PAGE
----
PUTRAJAYA, July 6 — Malaysia’s religious affairs minister has pledged to hear out the grouses of the country’s sexual and Muslim minorities, amid longstanding claims of persecution by religious authorities.
However, Datuk Mujahid Yusof Rawa said that this should not be construed as an overt form of support for the lesbian, gay, bisexual and transgender (LGBT), Shiah and Ahmadiyya communities, or their beliefs and ways of life.
“All people are free to come here to discuss with me, dialogue opens the door for understanding but this does not mean I submit to their theories or support their ideas,” the minister in the Prime Minister’s Department told Malay Mail in an exclusive interview yesterday.
The minister argued that while the Federal Constitution protects the rights of these communities, there are aspects of their beliefs and practices that may not be acceptable to Muslims and, by extension, Malaysians.
“There is a perception that there are groups among Muslims who see the LGBT as a menace to society, who have encroached into the normal lives of Muslims and the sensitivities of other faiths.
“[Their] rights have been protected. But whatever they believe in, when it translates or encroaches into the public sphere then it becomes an issue,” Mujahid said.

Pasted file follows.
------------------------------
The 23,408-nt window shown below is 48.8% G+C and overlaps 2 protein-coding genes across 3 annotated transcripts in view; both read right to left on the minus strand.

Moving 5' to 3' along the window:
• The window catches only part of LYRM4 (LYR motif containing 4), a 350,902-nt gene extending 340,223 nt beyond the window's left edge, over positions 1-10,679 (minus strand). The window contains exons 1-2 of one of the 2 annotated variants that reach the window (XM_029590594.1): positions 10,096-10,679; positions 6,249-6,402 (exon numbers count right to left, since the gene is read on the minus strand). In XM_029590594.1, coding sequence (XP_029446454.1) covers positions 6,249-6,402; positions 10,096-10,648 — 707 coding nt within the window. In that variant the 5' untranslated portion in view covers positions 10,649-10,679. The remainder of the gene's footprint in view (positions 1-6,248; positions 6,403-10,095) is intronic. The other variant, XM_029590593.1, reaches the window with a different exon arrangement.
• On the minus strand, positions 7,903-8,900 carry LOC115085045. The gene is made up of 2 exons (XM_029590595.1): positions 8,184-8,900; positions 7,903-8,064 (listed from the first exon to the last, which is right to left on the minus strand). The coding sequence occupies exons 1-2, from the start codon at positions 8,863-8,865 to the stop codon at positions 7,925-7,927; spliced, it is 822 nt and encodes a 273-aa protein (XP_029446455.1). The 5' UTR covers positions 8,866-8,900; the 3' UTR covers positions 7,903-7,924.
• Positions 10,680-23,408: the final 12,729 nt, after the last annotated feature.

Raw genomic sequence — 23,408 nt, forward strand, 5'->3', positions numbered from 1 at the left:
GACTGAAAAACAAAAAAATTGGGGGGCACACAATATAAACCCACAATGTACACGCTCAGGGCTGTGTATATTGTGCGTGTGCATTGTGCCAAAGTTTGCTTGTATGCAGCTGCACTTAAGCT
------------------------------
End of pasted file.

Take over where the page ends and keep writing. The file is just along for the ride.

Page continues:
The LGBT community in Malaysia, especially transgender Muslims, often alleges persecution by religious authorities over Shariah offences such as cross-dressing.
Earlier this year, Malaysian Islamic Development Department (Jakim) that now falls under Mujahid’s purview, subjected celebrity entrepreneur Nur Sajat Kamaruzzaman to a lengthy process in order for authorities to officially verify her gender.
Separately, the Shiahs and Ahmadis are barred from practising their faiths here and are also pursued for Shariah offences, even though the latter are not recognised as Muslims.
States such as Selangor and Sabah have lumped Shiahs and Ahmadis together with “liberalism” and “pluralism” as deviant teachings and extremists.
Mujahid explained that Malaysians were free to practise whatever they believed in private, but added that these practices become a “problem” when propagated publicly.
“A sin is still a sin, when you encroach your ideas into the public sphere.
“Drinking alcohol [among Muslims] is prohibited, but we can’t control what people do privately.
“But when you drink in public and you challenge this and you challenge the system. If it is against my religion, then there is an issue,” Mujahid added.